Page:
A 25-year-old man with no past medical history presented to the emergency department with bilateral hand pain. This was his third ED presentation. During his second visit, at an outside facility, he was diagnosed with cellulitis and prescribed doxycycline. Despite taking antibiotics for two days, the pain and swelling continued to worsen, particularly in the left third digit. Symptoms initially began six days prior to presentation, when he noticed a small, raised lesion to the palm of his right hand. Several days later, he observed swelling and redness to the dorsum of his left hand and middle finger. He also began having pain in his right thumb while reporting decreased range of motion in both wrists and hands. The patient reported having subjective fever five days prior and left knee pain two days prior. He denied history of trauma. The patient worked as a waiter in a restaurant and had no history of IV drug use but acknowledged intermittent use of cocaine and alcohol. The patient denied recent unprotected intercourse. He also denied dysuria, penile discharge, or genital lesions.
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Objectively, the patient presented afebrile, with a heart rate of 105 bpm and blood pressure of 139/88. On exam, his left hand had dorsal erythema and edema. His middle finger was held in flexion, swollen, tender to palpation, and painful with passive extension. The patient had limited active range of motion of the left wrist and middle digit with flexion. On the right hand, the patient had a 2 mm brown pustule on his palm. The right thumb was held in flexion with diffuse edema and had limited active range of motion due to pain. His left knee did not have any overlying skin changes or large effusions and had full range of motion without pain.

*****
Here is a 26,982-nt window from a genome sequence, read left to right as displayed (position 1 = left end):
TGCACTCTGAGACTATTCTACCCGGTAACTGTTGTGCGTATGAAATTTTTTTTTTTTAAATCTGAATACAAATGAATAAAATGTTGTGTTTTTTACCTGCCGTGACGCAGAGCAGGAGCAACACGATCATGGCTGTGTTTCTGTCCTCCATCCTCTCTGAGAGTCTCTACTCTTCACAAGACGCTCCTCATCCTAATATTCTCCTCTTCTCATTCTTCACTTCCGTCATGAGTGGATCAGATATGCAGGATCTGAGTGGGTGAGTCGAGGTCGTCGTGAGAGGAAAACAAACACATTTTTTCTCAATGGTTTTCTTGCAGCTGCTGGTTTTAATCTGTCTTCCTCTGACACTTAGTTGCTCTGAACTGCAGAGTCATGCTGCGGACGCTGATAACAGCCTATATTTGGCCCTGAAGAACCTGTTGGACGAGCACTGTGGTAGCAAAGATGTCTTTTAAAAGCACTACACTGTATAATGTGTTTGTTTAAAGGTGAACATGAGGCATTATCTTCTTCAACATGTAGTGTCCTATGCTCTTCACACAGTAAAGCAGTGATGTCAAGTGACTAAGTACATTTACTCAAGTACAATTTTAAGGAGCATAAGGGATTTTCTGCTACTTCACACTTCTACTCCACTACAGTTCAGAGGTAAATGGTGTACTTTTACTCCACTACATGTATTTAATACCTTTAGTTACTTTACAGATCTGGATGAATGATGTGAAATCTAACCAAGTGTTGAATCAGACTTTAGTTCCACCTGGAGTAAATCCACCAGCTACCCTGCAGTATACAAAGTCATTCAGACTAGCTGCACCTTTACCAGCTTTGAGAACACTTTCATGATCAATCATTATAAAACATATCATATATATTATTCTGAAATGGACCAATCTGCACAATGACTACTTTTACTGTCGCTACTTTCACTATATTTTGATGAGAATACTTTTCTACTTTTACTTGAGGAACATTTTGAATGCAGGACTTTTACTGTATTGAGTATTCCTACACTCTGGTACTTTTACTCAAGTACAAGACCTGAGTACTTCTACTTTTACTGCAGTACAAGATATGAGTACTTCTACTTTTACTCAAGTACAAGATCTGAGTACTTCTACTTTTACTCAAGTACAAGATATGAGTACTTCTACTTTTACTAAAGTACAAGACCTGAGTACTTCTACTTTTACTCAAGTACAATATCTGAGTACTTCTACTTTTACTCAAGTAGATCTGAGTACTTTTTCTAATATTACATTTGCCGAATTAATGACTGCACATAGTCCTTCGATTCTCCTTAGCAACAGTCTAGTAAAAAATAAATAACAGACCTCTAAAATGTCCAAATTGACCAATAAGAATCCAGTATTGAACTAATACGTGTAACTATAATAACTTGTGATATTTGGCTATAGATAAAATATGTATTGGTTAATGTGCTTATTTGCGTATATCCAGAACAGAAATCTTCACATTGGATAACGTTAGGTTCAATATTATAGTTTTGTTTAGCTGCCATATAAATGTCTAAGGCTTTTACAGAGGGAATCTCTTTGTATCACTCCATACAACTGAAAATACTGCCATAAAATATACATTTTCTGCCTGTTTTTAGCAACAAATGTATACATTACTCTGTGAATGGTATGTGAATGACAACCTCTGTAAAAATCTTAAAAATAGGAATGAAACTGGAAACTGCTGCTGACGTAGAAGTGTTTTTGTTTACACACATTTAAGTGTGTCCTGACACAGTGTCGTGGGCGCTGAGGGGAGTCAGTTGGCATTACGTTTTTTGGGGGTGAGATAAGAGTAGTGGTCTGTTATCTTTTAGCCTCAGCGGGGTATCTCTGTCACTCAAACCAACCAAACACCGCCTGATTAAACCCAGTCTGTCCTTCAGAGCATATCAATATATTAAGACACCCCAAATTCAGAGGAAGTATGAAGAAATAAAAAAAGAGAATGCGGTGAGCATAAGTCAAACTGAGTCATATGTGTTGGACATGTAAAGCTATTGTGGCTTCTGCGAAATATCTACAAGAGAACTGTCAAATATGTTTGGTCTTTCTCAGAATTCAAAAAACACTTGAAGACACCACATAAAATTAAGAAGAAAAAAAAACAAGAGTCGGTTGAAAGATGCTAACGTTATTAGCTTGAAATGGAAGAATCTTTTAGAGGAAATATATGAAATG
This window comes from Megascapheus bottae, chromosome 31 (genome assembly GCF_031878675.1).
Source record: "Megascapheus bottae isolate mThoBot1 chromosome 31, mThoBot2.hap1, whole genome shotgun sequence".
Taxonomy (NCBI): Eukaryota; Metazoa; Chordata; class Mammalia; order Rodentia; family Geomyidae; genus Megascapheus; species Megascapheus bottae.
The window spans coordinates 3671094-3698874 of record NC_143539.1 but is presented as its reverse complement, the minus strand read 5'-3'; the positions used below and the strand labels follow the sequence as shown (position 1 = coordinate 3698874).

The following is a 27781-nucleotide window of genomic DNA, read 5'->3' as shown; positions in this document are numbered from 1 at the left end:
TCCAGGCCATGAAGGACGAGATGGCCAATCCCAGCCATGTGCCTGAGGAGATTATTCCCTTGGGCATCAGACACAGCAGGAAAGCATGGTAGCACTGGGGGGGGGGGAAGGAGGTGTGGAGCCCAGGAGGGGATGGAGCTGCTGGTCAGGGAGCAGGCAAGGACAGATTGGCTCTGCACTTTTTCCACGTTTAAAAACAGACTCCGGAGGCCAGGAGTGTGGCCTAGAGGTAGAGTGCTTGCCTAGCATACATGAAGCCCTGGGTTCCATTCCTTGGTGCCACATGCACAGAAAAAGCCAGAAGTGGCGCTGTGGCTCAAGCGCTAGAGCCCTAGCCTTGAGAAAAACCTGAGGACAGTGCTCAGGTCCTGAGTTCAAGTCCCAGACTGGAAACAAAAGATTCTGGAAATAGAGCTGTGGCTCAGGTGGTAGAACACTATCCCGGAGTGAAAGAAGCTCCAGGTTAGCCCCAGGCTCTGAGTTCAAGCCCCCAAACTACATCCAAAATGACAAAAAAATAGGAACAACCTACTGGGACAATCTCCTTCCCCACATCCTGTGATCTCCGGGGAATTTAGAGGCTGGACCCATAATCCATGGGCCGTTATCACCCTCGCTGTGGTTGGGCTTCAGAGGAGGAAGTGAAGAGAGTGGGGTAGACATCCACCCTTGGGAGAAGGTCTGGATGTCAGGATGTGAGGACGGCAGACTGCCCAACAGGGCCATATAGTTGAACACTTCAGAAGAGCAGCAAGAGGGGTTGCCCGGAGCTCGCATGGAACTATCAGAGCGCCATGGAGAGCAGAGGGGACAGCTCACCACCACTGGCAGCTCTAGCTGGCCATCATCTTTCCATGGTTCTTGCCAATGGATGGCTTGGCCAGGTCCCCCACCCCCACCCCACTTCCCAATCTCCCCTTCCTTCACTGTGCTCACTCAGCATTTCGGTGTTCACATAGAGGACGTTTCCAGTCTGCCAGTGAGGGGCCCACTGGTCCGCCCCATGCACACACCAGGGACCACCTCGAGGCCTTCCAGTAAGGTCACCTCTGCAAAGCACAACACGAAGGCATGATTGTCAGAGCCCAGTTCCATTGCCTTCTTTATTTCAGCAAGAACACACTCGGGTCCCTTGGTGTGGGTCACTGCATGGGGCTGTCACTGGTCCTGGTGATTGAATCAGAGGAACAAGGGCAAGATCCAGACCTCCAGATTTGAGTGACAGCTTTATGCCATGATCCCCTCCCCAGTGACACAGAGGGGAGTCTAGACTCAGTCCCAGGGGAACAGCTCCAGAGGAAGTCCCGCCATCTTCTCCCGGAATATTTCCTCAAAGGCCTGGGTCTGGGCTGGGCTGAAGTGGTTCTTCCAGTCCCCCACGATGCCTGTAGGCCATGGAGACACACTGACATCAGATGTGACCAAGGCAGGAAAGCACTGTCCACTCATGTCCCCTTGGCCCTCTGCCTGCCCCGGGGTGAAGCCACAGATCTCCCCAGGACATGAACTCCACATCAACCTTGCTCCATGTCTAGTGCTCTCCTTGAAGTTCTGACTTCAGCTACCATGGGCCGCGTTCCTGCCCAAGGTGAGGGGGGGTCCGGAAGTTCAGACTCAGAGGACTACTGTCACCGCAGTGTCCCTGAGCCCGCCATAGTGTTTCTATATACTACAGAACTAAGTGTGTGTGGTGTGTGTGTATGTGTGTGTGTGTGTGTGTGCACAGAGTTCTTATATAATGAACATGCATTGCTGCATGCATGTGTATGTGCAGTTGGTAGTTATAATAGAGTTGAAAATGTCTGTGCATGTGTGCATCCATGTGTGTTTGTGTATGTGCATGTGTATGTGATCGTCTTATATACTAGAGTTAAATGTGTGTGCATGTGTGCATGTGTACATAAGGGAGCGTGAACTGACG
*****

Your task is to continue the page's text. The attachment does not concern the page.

Soft tissue point-of-care ultrasound (POCUS) revealed fluid surrounding the flexor sheath at the left middle finger and also in the right thumb (see Figure 1). Laboratory was notable for a leukocytosis to 18.6, a C-reactive protein of 124.6, and an erythrocyte sedimentation rate of 50. Other basic laboratory results were normal. X-rays of the bilateral hands and left knee were unremarkable. Urine DNA amplification for gonorrhea and chlamydia were sent to lab.